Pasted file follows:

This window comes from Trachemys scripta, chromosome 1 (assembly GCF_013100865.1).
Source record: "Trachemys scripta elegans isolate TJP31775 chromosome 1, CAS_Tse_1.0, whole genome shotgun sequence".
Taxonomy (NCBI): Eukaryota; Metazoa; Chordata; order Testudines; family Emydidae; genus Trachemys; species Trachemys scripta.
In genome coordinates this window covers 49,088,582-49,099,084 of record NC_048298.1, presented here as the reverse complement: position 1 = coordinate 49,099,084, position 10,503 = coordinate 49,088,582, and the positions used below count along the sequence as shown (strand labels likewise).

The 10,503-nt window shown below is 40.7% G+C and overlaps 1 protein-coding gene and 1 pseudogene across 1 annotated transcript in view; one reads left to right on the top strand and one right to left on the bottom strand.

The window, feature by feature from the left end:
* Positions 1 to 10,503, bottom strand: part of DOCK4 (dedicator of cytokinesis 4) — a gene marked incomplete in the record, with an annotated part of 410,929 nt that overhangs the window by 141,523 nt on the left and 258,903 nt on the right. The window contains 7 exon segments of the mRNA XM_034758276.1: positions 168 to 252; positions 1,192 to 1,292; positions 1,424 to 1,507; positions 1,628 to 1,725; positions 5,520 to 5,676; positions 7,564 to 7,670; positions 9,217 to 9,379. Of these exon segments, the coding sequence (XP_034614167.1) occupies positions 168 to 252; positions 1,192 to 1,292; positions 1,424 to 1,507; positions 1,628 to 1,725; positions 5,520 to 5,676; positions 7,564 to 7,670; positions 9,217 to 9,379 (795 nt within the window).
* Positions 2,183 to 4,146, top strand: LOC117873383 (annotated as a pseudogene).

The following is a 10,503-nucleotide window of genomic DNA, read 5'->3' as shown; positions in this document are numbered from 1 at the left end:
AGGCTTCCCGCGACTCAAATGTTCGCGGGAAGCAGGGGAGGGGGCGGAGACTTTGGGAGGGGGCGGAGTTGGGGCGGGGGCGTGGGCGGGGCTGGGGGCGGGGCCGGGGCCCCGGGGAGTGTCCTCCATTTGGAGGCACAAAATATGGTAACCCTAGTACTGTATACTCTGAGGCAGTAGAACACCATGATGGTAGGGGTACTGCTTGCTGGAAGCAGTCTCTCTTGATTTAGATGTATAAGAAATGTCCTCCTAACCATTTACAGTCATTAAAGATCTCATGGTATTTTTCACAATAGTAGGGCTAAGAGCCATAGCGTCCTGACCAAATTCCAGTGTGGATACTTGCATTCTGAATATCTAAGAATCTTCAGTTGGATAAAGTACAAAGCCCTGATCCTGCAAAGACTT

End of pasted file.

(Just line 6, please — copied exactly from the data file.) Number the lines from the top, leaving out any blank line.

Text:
The window, feature by feature from the left end: